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The Bug Buffet

 

FOOD FOR THOUGHT - October 31, 2007 - Mark R. Vogel - Epicure1@optonline.net - Mark’s Archive

How would you like to chomp down on a 4-5 inch long, juicy, Madagascar Hissing Cockroach?  Feel its warm guts spray across your tongue as you bite through the crunchy shell.  What?  What’s the matter?  Why are you looking at me like that?  Does that gross you out?  Good.  It should.  Because if it doesn’t, you’ve definitely got bugs in your belfry. 

     A long-standing annual dinner, held at a prestigious New York hotel, for an organization of scientists and explorers, has always featured exotic fare.  In years past attendees have dined on polar bear, rattlesnake, duck tongue, yak, and various animal eyeballs.  Now they’ve taken a turn for the creepy crawly.  Phyllo shells stuffed with cucumber and cream cheese but topped with a scorpion, tempura battered tarantulas, mealworm sushi, maggots, crickets, roasted ants, and a “pretzel” composed of intertwined earthworms.  The coffee was made from coffee beans that were eaten and then either vomited or defecated out by weasels. 

     Think that’s buggy?  Wait, it gets better.  Seats at this entomophagous dinner started at $300 and went up to $25,000!  Twenty-five thousand dollars to eat maggots that one could have simply picked off any festering roadkill for free.  But I guess the producers of the event have to make up for their costs.  The coffee made from the weasel-rectum beans costs $300 a lb.  The cockroaches are $12 a piece.  And this truly beggars my imagination………the tarantulas cost $175 a piece!!  And people scoff when I pay $175 for an eight course extravaganza of foie gras, lobster, fish, squab, lamb, and beef at a top notch French restaurant.  This puts things in a whole other perspective.  So let’s see.  For $175 you can chew spider guts or you can have an elaborate tasting menu at a preeminent French restaurant.  If that’s not a no-brainer than you’ve got bugs eating your brain.

     If you’ve followed my column, you know I’ve championed being open minded to different foods.  I’ve encouraged people to broaden their culinary horizons.  I’ve argued that our individual food repertoires are shaped, and often limited by, our cultural, environmental and psychological biases.  But by the same token, it’s also these psycho-cultural influences which provide a framework for judging the aberrancy of food choice.  For example, there are a number of cultures on the planet where insects are a dietary staple.  If one were born and raised in one of these cultures then eating insects would certainly not feel foreign.  But what about the bug-eaters who haven’t been born and bred in an insect-ingesting environment?  Why don’t they evince the natural revulsion to eating insects that we would expect from someone from a non-bug consuming culture?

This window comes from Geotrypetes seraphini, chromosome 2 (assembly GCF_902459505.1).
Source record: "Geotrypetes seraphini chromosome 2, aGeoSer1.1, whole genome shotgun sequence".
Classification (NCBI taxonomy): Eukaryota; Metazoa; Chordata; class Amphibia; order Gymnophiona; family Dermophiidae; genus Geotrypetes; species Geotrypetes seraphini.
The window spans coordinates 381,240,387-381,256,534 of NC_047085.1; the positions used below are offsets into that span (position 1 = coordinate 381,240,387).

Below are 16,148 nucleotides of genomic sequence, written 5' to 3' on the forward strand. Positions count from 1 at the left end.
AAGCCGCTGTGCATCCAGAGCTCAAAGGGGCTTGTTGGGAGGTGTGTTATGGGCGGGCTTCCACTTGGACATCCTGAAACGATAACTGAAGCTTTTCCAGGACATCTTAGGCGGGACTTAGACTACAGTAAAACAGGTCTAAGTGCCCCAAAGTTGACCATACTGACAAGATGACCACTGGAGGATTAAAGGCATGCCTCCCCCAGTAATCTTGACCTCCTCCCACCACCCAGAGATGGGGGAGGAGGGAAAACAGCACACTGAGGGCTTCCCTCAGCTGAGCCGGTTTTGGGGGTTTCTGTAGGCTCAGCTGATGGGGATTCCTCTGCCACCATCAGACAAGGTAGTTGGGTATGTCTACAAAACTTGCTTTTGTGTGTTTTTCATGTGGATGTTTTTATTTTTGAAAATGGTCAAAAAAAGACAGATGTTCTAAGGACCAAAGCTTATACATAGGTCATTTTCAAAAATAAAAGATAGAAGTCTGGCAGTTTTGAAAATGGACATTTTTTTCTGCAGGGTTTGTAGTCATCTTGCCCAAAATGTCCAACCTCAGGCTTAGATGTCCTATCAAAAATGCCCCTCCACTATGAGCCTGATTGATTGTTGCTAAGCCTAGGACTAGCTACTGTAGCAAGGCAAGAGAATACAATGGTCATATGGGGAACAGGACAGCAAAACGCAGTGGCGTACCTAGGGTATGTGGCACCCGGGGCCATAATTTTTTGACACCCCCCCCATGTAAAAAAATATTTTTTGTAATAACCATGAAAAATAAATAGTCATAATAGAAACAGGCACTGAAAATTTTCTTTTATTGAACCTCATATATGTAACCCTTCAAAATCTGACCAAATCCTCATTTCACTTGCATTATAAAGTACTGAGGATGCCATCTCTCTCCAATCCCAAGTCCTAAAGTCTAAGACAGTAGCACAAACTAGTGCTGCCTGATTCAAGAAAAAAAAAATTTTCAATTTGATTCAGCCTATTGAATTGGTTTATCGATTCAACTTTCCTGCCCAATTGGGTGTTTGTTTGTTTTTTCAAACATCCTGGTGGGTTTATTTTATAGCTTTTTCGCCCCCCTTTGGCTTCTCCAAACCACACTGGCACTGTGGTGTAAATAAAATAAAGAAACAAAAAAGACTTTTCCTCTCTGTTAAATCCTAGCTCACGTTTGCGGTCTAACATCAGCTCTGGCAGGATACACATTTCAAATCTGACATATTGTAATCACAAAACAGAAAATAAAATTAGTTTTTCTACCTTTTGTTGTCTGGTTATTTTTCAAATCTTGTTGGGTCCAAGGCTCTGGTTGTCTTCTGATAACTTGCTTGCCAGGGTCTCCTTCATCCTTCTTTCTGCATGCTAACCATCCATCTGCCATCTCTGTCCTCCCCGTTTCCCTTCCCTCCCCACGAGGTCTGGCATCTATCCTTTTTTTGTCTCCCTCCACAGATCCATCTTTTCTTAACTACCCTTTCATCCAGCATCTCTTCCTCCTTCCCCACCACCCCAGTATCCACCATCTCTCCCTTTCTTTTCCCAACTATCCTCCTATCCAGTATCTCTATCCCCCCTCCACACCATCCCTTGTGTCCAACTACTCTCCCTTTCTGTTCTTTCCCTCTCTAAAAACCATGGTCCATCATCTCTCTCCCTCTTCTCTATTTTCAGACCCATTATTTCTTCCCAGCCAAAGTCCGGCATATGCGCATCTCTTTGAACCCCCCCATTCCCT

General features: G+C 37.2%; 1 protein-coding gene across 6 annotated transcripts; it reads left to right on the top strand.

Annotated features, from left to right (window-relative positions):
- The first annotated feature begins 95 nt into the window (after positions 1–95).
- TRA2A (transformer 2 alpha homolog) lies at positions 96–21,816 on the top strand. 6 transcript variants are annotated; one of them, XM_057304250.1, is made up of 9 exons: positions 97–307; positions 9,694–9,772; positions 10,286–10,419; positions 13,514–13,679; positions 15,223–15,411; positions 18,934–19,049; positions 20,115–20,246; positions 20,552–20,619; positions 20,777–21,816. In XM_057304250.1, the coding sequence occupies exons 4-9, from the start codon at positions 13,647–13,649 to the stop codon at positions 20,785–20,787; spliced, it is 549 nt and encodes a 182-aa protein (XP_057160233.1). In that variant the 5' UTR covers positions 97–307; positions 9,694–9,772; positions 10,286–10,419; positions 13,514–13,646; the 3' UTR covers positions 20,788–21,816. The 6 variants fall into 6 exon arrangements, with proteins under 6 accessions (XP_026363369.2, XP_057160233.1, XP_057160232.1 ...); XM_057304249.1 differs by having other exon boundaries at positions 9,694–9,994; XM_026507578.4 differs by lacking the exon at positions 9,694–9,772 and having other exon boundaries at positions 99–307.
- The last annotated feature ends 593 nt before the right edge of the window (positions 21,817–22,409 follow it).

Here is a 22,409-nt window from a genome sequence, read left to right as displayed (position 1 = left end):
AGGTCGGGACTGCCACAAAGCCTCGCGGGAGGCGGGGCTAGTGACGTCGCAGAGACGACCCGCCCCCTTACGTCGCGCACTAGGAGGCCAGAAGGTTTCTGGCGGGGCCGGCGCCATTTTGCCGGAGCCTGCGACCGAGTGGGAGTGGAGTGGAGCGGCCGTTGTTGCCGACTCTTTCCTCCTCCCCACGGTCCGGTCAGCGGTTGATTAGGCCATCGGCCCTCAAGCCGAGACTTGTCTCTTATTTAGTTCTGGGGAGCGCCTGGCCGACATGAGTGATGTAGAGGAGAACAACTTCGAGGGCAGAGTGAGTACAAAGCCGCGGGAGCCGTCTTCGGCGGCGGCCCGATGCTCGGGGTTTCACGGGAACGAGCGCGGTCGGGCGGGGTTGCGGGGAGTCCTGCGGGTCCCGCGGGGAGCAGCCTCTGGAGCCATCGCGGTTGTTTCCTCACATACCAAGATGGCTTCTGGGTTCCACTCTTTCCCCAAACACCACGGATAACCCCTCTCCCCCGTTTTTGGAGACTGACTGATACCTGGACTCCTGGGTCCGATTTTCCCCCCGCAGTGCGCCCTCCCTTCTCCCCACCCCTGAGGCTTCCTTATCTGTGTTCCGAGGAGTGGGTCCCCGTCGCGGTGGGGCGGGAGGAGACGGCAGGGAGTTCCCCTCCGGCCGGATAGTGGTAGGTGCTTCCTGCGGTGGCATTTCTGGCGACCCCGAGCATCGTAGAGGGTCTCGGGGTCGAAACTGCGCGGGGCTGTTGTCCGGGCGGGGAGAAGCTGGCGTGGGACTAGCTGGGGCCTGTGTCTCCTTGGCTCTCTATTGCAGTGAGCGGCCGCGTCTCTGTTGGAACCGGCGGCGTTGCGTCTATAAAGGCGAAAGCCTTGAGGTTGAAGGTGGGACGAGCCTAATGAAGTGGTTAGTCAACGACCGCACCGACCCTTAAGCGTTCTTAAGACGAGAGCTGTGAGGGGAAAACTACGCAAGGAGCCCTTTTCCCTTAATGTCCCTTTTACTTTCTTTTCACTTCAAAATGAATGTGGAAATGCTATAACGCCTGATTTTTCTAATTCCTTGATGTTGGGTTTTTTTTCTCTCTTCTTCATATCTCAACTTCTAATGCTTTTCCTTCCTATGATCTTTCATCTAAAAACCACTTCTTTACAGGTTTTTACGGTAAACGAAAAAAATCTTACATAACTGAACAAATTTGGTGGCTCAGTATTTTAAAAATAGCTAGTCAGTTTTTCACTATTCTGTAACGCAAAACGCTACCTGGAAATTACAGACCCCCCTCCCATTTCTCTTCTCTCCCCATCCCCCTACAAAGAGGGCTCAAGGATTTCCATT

I believe that in the absence of certain cultural influences, man as a species has a natural repulsion to insects and other creepy creatures.  If you could raise a human being in a vacuum, devoid of any extraneous influences, and you plucked some spinach, sautéed it and put it on one plate, and gathered up a pile of slithering, slimy worms and put them on another, I think the culturally-pristine human would opt for the veggies.  I know at the very least the vegetarians are agreeing with me. 
 

 


     So, if you accept my premise that man has an inherent repugnance for multi-legged critters, and one doesn’t hail from an environment that would have desensitized them to eating bugs, what then, in God’s name, would make one want to consume them?  And I don’t mean just a bite or two out of some lurid curiosity, but to actually sit down to a full blown bug-out buffet.  And, if that’s not enough, also be willing to pay hundreds to thousands of dollars to do it!  As the hackneyed colloquial question goes:  What’s up with that?  (I’m assuming of course that the prominent scientists of this organization who can afford to pay upwards to $25,000 for this dinner are not amongst the indigenous populations where feasting on bugs is customary).

     Pro-buggers will attempt to justify their dietary choices by arguing that bugs are nutritious and some actually taste good.  Who cares????  Thank God I don’t live in some impoverished area of the world where I must rely on bugs to survive.  I don’t need to eat spiders to get my protein requirements.  And I don’t care if the giant hissing cockroaches taste like brie, (according to the chef who prepares them).  I’ll just eat brie!  No I’m sorry.  In our modern day culture and society there is no real reason to have to eat bugs.  People need to be more open to different foods but this is off the hook. 

     Hopefully this will not end up being a future trend in our food neurotic society.  Can you imagine America’s culinary landscape if bugs became as popular as the recent low-carb craze.  I can see a chain of fast-food bug restaurants called “McBeetles” serving ground bug burgers.  You want tarantula legs with that?  Someone would come up with the “Bug Network” and shows like “30 Minute Mealworms” and “Bug Meets Grill.”  Then would come the cookbooks:  “365 Ways to Cook Bugs,” and “Bugs for Dummies.”  That’s when I pack up and move to France. 

     But if I had to bet on it, I think bugs are too gross, even for America’s growing obsession with fat-free, nutritional, environmentally safe, politically correct food.   Americans may be neurotic about their food but that doesn’t mean they’ve completely lost their minds.  I hope.  This entire bug-eating prospect gives me, shall we say, butterflies in the stomach?

Also Visit Mark’s website: Food for Thought Online
 

 

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